A company is only as good as its people, the old axiom goes.
That’s especially true at a startup nonprofit.
We envision a future where journalism’s ability to hold truth to power is put to judicious ends. Where it’s accessible to everyone. Where it is steadfast in calling out bad actors and works on behalf of the governed — not the governing.
That’s a big, hairy, audacious goal. It’s as vague as it is ambitious.
Luckily, we have an entire board of directors who are all in on making it happen. And, I’m pleased to report, it’s growing.
For the people who make this thing go, there’s no payment. No equity. It’s paperwork and phonecalls and responsibilities and meetings — endless meetings — with no pot of gold at the end of the rainbow.
Despite those significant headwinds, we have a board whose list of accomplishments run a mile long. The kind of people who represent the best of Nebraska. ALL of Nebraska.
From Day 1 (technically, months before day 1) that has meant a board of four: former Nebraska secretary of state John Gale, Women’s Fund executive director Jo Giles, former Merrill Lynch wealth management senior vice president Lynn Roper, and Norfolk Daily News editor emeritus Kent Warneke.
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Our board governs the whole operation, ensuring we keep our mission of public good first and foremost. Indeed, as a nonprofit, we’re owned by no one, directly accountable to our board and the public we serve.
That incredible group has built a solid, sturdy foundation.
They came up with our name. They’ve adopted policies and bylaws that insulate our journalism and ensure our moral compass is pointed true north. They’ve built a budget and a staff and navigated whatever slings and arrows came their way.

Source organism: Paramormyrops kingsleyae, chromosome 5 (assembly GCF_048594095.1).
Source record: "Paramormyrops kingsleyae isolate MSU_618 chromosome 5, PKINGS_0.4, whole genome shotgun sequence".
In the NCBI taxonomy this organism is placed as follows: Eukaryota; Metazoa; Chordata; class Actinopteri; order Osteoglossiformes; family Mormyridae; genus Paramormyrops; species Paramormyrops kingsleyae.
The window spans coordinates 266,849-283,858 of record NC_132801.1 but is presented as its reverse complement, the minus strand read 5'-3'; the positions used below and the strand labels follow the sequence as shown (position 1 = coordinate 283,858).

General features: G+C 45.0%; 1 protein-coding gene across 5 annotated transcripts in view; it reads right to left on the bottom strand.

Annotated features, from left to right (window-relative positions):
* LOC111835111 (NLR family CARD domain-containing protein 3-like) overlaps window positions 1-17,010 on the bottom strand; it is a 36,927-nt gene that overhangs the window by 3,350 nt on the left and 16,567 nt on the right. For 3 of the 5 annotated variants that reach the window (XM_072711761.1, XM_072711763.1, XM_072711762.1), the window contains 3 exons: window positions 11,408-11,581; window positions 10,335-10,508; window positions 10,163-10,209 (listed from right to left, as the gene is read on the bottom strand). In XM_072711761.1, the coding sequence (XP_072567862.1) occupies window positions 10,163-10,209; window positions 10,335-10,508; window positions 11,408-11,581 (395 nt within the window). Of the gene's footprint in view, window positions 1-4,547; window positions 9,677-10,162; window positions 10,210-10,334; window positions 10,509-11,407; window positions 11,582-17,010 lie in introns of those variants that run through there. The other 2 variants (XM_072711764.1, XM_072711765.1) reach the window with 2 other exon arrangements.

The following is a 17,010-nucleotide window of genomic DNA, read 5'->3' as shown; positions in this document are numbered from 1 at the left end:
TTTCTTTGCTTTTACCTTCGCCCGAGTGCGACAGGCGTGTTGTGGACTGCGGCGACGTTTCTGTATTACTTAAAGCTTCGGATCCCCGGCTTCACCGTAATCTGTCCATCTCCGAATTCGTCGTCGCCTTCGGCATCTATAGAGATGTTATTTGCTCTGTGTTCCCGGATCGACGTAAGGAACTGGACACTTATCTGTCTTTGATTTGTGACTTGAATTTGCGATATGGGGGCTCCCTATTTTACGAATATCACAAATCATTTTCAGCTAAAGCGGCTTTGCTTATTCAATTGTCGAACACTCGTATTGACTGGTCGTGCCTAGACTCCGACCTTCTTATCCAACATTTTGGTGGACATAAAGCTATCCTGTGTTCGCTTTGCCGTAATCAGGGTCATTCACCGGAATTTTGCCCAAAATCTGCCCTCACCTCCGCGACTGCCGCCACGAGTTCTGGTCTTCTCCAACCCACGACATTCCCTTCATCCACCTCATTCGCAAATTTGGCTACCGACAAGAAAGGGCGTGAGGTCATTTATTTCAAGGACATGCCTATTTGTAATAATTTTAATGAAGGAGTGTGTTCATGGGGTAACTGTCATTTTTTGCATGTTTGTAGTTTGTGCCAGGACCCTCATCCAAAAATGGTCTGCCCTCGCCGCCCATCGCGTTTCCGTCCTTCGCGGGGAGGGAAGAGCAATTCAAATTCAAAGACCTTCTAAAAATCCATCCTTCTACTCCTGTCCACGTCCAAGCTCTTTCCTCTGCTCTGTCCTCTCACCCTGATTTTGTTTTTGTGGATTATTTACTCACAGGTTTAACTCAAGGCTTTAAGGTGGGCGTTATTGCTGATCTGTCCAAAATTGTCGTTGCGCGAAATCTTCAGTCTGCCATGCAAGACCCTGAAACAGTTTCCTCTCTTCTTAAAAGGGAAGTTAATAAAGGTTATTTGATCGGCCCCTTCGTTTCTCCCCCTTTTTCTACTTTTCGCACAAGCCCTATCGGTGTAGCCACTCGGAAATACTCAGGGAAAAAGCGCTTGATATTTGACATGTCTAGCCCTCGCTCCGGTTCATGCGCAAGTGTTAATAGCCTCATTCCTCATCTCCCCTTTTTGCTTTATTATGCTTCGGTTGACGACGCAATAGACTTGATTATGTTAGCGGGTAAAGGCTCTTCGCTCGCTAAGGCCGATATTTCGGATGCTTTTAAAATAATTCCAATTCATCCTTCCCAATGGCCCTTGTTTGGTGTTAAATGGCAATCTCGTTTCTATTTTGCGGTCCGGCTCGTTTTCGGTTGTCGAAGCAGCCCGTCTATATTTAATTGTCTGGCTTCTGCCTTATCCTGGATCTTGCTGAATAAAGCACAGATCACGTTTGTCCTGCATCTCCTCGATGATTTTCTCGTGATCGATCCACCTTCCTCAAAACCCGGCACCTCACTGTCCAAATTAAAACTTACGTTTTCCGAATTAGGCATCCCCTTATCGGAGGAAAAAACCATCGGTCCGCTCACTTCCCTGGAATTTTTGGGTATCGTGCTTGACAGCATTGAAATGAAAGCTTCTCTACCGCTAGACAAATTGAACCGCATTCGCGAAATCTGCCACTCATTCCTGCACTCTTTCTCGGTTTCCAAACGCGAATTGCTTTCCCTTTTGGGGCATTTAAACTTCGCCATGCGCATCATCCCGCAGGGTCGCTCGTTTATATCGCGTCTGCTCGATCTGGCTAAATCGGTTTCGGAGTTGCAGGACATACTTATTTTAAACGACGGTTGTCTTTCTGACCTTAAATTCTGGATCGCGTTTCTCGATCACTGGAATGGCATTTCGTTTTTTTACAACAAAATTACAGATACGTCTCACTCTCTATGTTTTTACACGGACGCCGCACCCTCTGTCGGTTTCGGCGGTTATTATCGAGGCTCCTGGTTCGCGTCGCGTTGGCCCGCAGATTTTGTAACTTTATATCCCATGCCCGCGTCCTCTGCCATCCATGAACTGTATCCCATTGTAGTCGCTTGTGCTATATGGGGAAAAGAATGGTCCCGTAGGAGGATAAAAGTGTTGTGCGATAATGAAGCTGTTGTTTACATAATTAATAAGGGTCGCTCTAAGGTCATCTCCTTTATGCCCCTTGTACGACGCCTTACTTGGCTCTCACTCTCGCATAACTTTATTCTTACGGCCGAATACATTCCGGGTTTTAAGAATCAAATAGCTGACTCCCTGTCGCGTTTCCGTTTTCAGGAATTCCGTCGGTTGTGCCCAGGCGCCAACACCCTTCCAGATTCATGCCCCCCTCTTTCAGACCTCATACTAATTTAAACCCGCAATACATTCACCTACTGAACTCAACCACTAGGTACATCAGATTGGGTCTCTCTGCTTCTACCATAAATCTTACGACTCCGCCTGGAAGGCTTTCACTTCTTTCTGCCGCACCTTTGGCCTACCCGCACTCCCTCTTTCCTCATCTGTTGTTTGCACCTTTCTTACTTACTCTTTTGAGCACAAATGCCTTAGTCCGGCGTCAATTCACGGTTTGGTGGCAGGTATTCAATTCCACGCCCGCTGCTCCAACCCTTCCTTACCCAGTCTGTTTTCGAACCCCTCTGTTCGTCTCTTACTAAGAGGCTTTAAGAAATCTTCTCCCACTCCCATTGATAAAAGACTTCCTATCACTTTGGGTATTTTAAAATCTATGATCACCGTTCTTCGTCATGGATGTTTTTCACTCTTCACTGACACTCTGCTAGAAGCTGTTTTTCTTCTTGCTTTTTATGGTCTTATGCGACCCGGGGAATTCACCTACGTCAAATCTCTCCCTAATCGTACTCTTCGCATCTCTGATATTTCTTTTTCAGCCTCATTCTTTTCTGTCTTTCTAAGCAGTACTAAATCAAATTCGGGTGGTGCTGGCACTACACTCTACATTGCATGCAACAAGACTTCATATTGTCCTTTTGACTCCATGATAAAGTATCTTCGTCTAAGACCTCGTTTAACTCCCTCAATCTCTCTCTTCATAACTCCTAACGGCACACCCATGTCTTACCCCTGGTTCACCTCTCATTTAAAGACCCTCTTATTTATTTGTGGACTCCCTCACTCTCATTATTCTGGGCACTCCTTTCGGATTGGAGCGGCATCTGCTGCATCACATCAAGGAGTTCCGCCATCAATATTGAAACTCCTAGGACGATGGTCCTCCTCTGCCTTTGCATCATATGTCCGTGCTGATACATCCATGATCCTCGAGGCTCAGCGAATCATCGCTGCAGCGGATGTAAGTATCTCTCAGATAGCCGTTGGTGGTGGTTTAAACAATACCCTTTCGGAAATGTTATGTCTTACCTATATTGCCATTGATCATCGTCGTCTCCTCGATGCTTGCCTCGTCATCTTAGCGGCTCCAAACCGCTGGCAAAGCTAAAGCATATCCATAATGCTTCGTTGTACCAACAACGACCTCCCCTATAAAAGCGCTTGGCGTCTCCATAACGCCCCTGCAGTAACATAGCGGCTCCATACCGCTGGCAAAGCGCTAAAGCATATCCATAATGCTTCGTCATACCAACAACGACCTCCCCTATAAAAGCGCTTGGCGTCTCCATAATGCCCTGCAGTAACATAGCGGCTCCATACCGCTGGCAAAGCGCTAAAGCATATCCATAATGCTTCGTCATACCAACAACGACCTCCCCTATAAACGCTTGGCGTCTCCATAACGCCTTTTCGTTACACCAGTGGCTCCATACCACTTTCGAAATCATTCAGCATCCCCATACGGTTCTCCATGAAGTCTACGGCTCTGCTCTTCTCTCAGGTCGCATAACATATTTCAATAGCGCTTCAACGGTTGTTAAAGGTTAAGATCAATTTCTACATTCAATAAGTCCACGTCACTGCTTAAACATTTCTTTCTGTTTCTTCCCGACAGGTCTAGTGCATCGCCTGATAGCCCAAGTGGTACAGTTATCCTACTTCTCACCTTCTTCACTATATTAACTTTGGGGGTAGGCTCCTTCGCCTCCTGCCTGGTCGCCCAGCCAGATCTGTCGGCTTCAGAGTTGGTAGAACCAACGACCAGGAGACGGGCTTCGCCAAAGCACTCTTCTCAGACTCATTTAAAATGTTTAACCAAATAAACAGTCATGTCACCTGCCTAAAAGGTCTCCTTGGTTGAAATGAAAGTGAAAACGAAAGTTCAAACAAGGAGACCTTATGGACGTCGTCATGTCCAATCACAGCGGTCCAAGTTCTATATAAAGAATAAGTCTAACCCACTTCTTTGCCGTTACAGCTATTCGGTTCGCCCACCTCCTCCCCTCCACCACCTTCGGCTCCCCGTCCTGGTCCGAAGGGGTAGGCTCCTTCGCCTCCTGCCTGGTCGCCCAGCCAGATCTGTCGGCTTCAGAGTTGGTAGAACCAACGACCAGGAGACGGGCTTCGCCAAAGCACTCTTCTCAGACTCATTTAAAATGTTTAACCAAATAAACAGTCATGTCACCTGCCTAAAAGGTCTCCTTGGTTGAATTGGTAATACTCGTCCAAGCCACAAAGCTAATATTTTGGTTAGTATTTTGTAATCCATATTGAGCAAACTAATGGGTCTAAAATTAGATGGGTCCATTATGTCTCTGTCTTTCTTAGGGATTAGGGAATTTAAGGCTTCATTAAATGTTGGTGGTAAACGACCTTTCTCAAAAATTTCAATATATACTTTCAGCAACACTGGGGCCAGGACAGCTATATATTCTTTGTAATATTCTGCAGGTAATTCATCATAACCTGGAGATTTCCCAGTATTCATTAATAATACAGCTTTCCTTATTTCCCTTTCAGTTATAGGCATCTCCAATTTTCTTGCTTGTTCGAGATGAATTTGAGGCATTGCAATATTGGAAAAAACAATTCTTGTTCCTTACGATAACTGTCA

Our entirely Nebraska board is how we’ve managed to build such a weirdly, wonderfully Nebraskan operation.
Our two newest members will fit right in:
Maricia Guzmàn grew up on a small farm right outside of Scottsbluff. She attended Scottsbluff High School, where she discovered a passion for journalism and writing. Guzmàn attended the University of Nebraska-Lincoln where she was a member of the Mexican American Student Association, Multicultural Students in Media and the Melvin Jones Scholars.
In 2018, Guzmàn obtained her Master’s of Science in Education through the University of Nebraska at Kearney. She then transitioned to her current role as Multicultural & International Student Support Director at Western Nebraska Community College.
Resume aside, she has a track record of making waves. Guzmàn cofounded the nonprofit organization Empowering Families, which seeks to empower local Native American and Hispanic families through education, civic engagement and resources.
I briefly overlapped with Guzmàn when she interned at the Omaha World-Herald. Her reputation has only grown since then. I can’t wait to work with her on what’s next for this organization.